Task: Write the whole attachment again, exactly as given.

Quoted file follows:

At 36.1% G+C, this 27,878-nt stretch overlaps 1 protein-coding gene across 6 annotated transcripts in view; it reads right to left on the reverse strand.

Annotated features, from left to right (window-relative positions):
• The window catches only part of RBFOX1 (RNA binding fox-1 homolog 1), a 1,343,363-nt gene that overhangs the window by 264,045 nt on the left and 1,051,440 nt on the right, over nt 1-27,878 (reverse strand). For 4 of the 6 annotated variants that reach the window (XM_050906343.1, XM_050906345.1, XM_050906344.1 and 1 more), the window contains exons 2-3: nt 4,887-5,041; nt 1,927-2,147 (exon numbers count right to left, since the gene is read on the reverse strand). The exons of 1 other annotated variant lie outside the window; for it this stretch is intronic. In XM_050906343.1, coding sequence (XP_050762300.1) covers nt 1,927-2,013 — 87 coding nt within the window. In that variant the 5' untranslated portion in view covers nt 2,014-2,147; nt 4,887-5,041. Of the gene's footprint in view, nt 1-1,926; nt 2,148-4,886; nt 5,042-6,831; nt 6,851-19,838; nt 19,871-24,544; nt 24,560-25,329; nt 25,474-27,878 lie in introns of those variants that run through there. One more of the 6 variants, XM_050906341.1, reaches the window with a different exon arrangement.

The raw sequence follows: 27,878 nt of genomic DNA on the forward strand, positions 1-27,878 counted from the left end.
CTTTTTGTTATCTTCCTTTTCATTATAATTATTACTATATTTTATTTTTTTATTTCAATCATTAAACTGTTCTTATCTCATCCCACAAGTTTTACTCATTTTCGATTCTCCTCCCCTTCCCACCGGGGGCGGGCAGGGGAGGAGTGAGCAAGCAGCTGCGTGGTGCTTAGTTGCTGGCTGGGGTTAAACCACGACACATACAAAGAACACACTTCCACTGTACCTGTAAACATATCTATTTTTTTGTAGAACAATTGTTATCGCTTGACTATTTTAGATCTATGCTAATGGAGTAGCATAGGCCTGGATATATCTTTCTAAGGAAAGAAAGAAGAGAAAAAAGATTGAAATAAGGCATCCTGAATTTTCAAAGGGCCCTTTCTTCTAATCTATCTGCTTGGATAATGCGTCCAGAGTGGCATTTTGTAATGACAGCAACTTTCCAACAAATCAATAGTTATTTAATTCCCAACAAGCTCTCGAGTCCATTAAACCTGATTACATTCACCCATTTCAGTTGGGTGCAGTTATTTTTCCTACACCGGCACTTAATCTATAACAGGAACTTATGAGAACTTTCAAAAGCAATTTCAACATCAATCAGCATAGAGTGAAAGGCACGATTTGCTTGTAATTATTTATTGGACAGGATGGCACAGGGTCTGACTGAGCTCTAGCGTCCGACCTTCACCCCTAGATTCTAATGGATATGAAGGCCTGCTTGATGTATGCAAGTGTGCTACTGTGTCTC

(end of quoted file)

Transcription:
At 36.1% G+C, this 27,878-nt stretch overlaps 1 protein-coding gene across 6 annotated transcripts in view; it reads right to left on the reverse strand.

Annotated features, from left to right (window-relative positions):
• The window catches only part of RBFOX1 (RNA binding fox-1 homolog 1), a 1,343,363-nt gene that overhangs the window by 264,045 nt on the left and 1,051,440 nt on the right, over nt 1-27,878 (reverse strand). For 4 of the 6 annotated variants that reach the window (XM_050906343.1, XM_050906345.1, XM_050906344.1 and 1 more), the window contains exons 2-3: nt 4,887-5,041; nt 1,927-2,147 (exon numbers count right to left, since the gene is read on the reverse strand). The exons of 1 other annotated variant lie outside the window; for it this stretch is intronic. In XM_050906343.1, coding sequence (XP_050762300.1) covers nt 1,927-2,013 — 87 coding nt within the window. In that variant the 5' untranslated portion in view covers nt 2,014-2,147; nt 4,887-5,041. Of the gene's footprint in view, nt 1-1,926; nt 2,148-4,886; nt 5,042-6,831; nt 6,851-19,838; nt 19,871-24,544; nt 24,560-25,329; nt 25,474-27,878 lie in introns of those variants that run through there. One more of the 6 variants, XM_050906341.1, reaches the window with a different exon arrangement.

The raw sequence follows: 27,878 nt of genomic DNA on the forward strand, positions 1-27,878 counted from the left end.
CTTTTTGTTATCTTCCTTTTCATTATAATTATTACTATATTTTATTTTTTTATTTCAATCATTAAACTGTTCTTATCTCATCCCACAAGTTTTACTCATTTTCGATTCTCCTCCCCTTCCCACCGGGGGCGGGCAGGGGAGGAGTGAGCAAGCAGCTGCGTGGTGCTTAGTTGCTGGCTGGGGTTAAACCACGACACATACAAAGAACACACTTCCACTGTACCTGTAAACATATCTATTTTTTTGTAGAACAATTGTTATCGCTTGACTATTTTAGATCTATGCTAATGGAGTAGCATAGGCCTGGATATATCTTTCTAAGGAAAGAAAGAAGAGAAAAAAGATTGAAATAAGGCATCCTGAATTTTCAAAGGGCCCTTTCTTCTAATCTATCTGCTTGGATAATGCGTCCAGAGTGGCATTTTGTAATGACAGCAACTTTCCAACAAATCAATAGTTATTTAATTCCCAACAAGCTCTCGAGTCCATTAAACCTGATTACATTCACCCATTTCAGTTGGGTGCAGTTATTTTTCCTACACCGGCACTTAATCTATAACAGGAACTTATGAGAACTTTCAAAAGCAATTTCAACATCAATCAGCATAGAGTGAAAGGCACGATTTGCTTGTAATTATTTATTGGACAGGATGGCACAGGGTCTGACTGAGCTCTAGCGTCCGACCTTCACCCCTAGATTCTAATGGATATGAAGGCCTGCTTGATGTATGCAAGTGTGCTACTGTGTCTC